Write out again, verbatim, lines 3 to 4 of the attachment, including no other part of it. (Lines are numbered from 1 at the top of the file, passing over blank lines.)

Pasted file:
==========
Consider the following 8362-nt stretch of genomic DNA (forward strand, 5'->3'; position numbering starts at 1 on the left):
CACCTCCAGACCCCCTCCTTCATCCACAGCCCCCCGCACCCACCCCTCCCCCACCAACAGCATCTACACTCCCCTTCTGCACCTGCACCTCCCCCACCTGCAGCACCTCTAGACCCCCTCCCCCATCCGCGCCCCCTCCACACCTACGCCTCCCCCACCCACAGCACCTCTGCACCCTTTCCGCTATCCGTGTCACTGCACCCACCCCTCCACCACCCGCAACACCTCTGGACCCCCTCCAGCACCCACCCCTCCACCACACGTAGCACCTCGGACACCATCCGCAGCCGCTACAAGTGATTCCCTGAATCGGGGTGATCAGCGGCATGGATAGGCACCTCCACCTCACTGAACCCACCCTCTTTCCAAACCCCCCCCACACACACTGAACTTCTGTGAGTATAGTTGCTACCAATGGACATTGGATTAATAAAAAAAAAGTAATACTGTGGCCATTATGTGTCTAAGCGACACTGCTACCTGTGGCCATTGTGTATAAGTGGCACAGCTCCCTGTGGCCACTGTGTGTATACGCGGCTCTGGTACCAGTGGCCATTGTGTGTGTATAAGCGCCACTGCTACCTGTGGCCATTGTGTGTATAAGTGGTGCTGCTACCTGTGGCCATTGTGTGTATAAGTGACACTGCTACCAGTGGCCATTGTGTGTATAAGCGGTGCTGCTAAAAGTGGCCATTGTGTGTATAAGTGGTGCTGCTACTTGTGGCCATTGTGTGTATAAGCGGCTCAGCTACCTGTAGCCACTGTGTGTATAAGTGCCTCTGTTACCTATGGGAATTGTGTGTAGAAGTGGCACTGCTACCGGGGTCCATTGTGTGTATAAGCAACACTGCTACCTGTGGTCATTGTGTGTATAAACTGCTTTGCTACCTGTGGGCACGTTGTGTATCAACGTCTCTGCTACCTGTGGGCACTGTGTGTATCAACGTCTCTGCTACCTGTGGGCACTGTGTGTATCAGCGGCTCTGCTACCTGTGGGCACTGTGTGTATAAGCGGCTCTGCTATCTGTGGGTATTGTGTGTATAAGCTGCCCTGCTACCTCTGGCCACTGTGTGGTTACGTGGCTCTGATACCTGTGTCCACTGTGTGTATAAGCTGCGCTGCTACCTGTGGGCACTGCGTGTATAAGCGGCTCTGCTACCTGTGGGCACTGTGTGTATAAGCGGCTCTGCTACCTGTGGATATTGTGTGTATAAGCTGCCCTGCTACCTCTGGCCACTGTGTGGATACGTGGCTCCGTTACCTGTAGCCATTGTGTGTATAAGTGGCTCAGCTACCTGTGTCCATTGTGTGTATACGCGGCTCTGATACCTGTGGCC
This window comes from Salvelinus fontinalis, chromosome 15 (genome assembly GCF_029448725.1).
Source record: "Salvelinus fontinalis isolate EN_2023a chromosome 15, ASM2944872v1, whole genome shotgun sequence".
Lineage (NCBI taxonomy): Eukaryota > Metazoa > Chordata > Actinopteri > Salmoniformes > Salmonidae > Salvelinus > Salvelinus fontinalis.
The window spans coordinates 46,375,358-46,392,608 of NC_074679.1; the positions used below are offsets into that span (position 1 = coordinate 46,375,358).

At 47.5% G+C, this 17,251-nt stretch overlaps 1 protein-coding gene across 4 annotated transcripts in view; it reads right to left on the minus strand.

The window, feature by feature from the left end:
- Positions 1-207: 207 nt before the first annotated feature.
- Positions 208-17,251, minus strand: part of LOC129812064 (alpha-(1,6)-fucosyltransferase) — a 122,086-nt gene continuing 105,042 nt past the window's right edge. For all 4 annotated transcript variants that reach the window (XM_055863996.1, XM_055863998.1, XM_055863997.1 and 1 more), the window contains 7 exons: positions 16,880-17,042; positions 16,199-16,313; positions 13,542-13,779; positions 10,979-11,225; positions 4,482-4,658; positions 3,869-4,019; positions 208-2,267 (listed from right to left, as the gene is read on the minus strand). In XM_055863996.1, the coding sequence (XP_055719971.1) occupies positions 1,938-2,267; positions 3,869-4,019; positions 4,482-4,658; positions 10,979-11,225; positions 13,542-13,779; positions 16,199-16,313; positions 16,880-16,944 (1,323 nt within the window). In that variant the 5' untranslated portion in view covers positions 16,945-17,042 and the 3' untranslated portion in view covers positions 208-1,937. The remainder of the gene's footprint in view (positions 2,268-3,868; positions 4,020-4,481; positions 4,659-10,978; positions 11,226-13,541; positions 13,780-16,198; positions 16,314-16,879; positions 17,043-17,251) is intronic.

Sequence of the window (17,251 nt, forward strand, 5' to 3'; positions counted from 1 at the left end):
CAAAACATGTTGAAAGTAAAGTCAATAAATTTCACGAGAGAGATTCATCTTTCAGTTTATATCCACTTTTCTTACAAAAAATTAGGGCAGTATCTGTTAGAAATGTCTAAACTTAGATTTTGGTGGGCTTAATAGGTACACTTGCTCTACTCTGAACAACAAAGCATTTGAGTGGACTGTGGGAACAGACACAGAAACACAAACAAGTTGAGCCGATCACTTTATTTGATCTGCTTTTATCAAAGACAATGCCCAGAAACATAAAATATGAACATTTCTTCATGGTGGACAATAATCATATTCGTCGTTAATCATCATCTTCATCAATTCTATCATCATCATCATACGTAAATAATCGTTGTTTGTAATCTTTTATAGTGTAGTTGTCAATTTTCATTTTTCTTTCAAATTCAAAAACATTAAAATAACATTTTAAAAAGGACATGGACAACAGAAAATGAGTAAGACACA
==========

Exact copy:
This window comes from Salvelinus fontinalis, chromosome 15 (genome assembly GCF_029448725.1).
Source record: "Salvelinus fontinalis isolate EN_2023a chromosome 15, ASM2944872v1, whole genome shotgun sequence".